Snakes is a super cool Python library for doing Petri Nets. I was very tempted to start playing with it, just because I like programming in Python, but I decided to be a responsible person for once. It looks very Linuxy.

Tina is the TIme Petri Nets Analyzer. A collection of tools for editing and analyzing and doing very fancy things with Petri Nets. Looks very tasty, maybe will play with it in the future.  Explicitly available for Mac, Win and Linux.

Yasper is an entry level tool for playing around with Nets. It is very easy to use and it comes with a manual that also introduces some general modelling concepts. And it is a Dutch product, written in dot net at the TU Eindhoven. I am using it currently, mostly because it is easy to install and kind of friendly.

CPNTools looked very promising, but they want you to obtain a license. The license is free, but I will put up with the tedium only if other tools are not enough.

StpnPlay also looked very promising, but their project page appears to work only with Internet Explorer. Gamestopper for this guy.

Snoopy is also rather friendly and easy to install. I am playing with it currently, and it looks more general that Yasper but still reasonable.

(added on July 21st 2011WoPeD is visually pleasing, and it seems oriented to colored Petri Nets with fancy extensions like AND transitions.

(added on July 21st 2011) There are also tools that work as plugins of Eclipse. Eclipse is a way of life, a religion, and I am not sure I want to inflict it on myself or my students. Of course writing an Eclipse plugin makes perfect sense to computer scientists, becaus they are already running Eclipse anyway.

After looking at the big list of Petri Nets software I have come to a realization: whenever a computer scientist does not know what to do, he gets together
with a gang of other bigger and smaller computer scientists, some with
PhDs and some not. First they agree on which of the thousand flavors of Petri Nets they like best; then they write a Petri Net tool, or
at least a Petri Net library that understands some subset of PNML. Then they refactor it, add colors, add
extensions, add importers, add exporters and generally speaking add a
kazillion other things to the original beautiful idea. Then they get
bored or finish their PhD, and do something else that nobody has ever
done before, like a raytracing engine or a compiler that can compile all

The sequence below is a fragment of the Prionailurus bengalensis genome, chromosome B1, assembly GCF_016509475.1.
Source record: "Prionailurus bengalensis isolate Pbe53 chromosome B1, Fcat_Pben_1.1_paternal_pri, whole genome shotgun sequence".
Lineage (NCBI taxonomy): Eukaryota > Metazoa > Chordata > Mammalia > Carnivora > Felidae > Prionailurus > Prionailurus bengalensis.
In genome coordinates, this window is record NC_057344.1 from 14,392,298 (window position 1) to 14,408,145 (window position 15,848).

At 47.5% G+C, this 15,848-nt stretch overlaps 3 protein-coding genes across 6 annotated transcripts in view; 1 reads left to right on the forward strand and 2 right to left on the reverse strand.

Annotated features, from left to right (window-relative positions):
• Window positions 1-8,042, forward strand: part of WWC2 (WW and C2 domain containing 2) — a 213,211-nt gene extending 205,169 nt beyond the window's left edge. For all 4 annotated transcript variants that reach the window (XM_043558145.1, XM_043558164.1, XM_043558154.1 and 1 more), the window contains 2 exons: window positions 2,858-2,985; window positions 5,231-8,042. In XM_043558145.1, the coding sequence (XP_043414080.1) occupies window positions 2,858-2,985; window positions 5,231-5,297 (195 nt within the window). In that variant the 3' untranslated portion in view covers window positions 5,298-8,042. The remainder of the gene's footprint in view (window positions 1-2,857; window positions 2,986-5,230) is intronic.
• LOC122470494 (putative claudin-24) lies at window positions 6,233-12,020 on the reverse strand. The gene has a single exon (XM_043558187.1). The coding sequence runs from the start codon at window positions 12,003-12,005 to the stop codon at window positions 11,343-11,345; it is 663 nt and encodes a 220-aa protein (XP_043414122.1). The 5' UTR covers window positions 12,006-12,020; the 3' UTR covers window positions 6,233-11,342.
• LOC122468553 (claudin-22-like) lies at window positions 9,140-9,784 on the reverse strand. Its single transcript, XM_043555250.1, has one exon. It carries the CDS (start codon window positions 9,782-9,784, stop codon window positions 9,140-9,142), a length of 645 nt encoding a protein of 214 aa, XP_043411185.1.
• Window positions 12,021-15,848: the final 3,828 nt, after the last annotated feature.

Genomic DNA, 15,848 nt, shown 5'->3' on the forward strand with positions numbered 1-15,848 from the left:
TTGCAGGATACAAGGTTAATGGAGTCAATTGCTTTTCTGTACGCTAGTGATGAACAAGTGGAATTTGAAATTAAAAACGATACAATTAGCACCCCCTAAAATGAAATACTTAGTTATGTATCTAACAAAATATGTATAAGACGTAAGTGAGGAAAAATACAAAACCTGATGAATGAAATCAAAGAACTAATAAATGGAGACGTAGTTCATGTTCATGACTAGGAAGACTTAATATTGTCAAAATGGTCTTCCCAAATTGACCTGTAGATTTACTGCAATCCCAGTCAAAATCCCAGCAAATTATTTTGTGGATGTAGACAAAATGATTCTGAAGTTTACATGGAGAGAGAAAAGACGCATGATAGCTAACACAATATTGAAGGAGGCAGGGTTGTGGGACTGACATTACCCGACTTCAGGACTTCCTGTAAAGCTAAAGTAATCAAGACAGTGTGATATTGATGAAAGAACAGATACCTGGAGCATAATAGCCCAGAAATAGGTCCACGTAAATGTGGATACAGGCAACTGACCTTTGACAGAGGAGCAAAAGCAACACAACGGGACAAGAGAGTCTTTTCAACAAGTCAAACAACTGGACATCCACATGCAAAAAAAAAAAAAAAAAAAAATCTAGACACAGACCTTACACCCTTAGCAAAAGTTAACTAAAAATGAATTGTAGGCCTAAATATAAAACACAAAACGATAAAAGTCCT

the compilers that cannot compile themselves. 

Hacking the bread machine – 1

 I realize that, if I wait until all is done before writing it up here, it will simply never happen. Also, the motto of this blog means "a little and frequently" in my hometown dialect: I should heed my own advice.

 I have more or less succeeded in subverting the bread machine for my purposes, and I have added temperature control via a PID controller running on an Arduino (I am using the arduino-pid-library). It works, after a fashion, although

  • I have not calibrated the NTCR (aka thermistor), so I have no clue about real temperature, only very arbitrary units: room temperature is around 90.
  • this thing is sluggish. It takes several seconds before you see any effect from the 500W heater.
  • the bread machine has a built-in thermal safety that will melt and cut the power when the vessel overheats. But I have no clue at what temperature this happens, so I feel very nervous whenever it gets a bit hot.

The idea behind this activity is that, ultimately, a bread machine is just a pot surround by a vessel with a heater, plus a stirring device. If you ignore the bread aspect of it, you could do many things with such hardware, ranging from pasta sauces to desserts to rice. But, all the bread machines I know of are not programmable. They have a number of pre-programmed sequences of stirring, heating and cooling, and you are limited to them – I became acutely aware of the issue when playing around with sourdough bread and very long raising times.

Just for fun, here is the temperature graph with the current parameters: